Every year most of us autism families gear up for the month of April for the so called "Light it Blue" campaign, in order to let the world know that we are loud and proud of our autistic family members. The blue light bulbs come out, blue puzzle pieces everywhere, from nails to bumper stickers. And if that is your thing, than mazel. But for a lot of us, we are somewhat drowning in the sea of 50 shades of blue. Its not to say that we don't want to promote Autism Awareness and or Acceptance, we do. We just want to do it in our own way.
With Autism being more and more relevant in our society, I understand the need to educate and accept. But I think the trick to it all is learning how to co-exist with people who don't fit into your brand of what normal is. And for us parents and caregivers, it is an ongoing battle to break people of this thought process and the misconceptions of what Autism is. Which is why in the beginning, Autism Speaks started the whole "Light it up Blue" campaign. Which when it started, the concept of it was great. But through the years and the evolution of what this campaign was meant to be, has since lost it's way. Autism Speaks, for the most part, tried in a very corporate way, to get education out there for the general public to understand what Autism is, while losing the humanity of what autism is. In lament terms, its all about making money. Now, don't get me wrong, when we got our first diagnosis, AS was great with the "First 100 Days" binder they sent out. It was a perfect way for newly anointed Autism Parents, to educate themselves for what is going to be coming down the road for both them and their children. It was almost like the map they give when you enter an amusement parks. Y'know the ones that give you a little description of each ride, where the bathrooms are and the food court is.But for me, that was all it was. And the more I learned about what AS was about, the more it seem like a company or a brand name, rather that a source of support. But that is just me.
When I look back through the years since our first diagnosis, I remember what got us through things. What helped and what didn't. The snappy come backs to the ignorant and uneducated remarks. And I will admit that, at first I was all about lighting the house up blue, so blue that smurfs would get jealous over the blueness. And the puzzle pieces, that would make my life look like a walking Ravensburger Puzzle 3D style. As my children grew and new challenges came up, my focus for Awareness and Acceptance during the month of April changed. People are very aware of my children when we go out into the real world. There is no denying that. There was no amount of blue or puzzle pieces out there, that was going to change how the world viewed my children. My thought was and still is, if you are eager to learn about something, experience it. Sometimes the best way to learn about something, is a hands on approach. I am not saying invite yourself to someone's house to observe what autism is like daily. But if you are curious, most of us, are willing to answer questions, just don't be an asshole about it. There are so many assumptions that people make about autism. They see a glimpse of what it is really like. There are joys and there are pains. And like everyone else, we have our good days and bad. It's in a different sphere and handled differently. Is it a somewhat demanding lifestyle, which not everyone understands, which is why we don't need judgmental assholes in our lives.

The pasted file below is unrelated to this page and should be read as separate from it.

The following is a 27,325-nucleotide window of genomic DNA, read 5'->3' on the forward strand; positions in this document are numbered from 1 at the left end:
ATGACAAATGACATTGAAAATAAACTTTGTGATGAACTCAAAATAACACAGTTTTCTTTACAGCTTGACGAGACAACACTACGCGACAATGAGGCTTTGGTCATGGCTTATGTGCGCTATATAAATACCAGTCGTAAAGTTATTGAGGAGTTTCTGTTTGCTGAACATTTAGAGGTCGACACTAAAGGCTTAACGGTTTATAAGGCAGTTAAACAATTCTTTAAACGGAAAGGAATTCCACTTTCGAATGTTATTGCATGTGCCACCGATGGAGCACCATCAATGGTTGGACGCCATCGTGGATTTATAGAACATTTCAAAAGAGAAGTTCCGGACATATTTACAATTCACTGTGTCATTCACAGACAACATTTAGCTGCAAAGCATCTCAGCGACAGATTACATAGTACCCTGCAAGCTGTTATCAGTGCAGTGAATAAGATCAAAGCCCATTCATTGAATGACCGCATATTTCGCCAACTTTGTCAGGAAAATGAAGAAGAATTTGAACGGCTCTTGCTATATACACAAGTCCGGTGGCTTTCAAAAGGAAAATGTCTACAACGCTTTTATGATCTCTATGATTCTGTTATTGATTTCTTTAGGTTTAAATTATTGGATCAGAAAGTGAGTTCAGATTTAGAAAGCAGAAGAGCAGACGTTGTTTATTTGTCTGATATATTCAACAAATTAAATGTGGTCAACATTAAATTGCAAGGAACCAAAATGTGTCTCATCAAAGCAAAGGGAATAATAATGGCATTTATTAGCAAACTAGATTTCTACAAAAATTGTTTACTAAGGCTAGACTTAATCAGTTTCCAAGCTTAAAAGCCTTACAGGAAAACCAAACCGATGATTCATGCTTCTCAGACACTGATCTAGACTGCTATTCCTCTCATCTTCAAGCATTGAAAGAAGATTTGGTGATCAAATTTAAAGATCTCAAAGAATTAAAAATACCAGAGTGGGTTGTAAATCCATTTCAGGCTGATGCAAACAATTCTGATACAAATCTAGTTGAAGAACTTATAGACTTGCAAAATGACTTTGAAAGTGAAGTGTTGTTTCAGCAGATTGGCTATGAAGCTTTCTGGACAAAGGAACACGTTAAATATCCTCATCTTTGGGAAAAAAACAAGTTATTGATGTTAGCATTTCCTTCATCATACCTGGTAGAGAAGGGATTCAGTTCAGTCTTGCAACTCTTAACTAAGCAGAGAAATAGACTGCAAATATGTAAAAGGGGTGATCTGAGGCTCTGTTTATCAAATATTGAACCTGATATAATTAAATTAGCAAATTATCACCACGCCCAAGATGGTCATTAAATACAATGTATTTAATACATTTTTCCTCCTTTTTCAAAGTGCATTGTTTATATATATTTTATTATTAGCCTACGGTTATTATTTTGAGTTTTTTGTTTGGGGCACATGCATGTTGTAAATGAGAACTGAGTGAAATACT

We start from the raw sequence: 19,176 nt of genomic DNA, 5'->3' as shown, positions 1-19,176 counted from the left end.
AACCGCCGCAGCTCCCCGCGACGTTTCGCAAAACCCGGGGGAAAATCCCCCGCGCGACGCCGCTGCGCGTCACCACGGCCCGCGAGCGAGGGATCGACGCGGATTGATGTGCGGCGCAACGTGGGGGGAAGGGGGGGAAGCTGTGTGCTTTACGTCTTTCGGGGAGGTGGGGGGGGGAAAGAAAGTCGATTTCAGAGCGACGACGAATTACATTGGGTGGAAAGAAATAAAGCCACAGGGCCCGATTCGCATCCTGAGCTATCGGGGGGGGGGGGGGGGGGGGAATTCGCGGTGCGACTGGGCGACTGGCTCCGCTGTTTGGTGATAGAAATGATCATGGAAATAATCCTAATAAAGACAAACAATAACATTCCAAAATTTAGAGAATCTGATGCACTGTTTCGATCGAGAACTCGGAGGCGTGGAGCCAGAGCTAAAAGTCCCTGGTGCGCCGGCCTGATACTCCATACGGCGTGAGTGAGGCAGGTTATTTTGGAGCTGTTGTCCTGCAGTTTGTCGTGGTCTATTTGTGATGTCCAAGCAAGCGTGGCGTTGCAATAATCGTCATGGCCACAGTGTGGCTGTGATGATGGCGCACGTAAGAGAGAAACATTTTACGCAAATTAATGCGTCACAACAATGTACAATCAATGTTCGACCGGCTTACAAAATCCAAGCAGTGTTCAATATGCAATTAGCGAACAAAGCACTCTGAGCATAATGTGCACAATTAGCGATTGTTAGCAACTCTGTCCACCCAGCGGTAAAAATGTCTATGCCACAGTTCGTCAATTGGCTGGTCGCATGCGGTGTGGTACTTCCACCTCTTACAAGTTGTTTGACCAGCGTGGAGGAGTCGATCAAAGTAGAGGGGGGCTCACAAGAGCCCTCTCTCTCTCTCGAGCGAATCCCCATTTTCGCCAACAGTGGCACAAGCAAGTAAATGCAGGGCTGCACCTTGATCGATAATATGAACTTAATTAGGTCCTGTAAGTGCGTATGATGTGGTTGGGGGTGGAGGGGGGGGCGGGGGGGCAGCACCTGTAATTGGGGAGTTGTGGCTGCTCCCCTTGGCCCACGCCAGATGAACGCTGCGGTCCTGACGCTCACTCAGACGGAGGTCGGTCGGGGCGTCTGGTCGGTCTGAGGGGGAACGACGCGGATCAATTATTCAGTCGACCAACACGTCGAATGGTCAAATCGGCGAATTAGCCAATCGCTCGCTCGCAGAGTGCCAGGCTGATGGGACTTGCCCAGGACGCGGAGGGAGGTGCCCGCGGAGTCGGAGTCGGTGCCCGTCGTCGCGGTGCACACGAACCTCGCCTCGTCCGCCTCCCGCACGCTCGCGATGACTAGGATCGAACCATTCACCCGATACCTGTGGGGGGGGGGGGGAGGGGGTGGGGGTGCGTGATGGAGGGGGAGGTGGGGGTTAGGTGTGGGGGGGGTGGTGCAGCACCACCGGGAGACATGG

When it all comes down to it, there is more to April than just lighting up things blue or scattering puzzle pieces everywhere. If you are one of the few that know a family with an autistic loved one or someone who has autism, the best thing you can do, is let them know that you accept them, love them and support them. Help them out when they need someone through the tough times. If we truly want the world to see exactly what Autism is, its going to take more that just 50 Shades of Blue and a whole lot of puzzle pieces.
Patience and Education.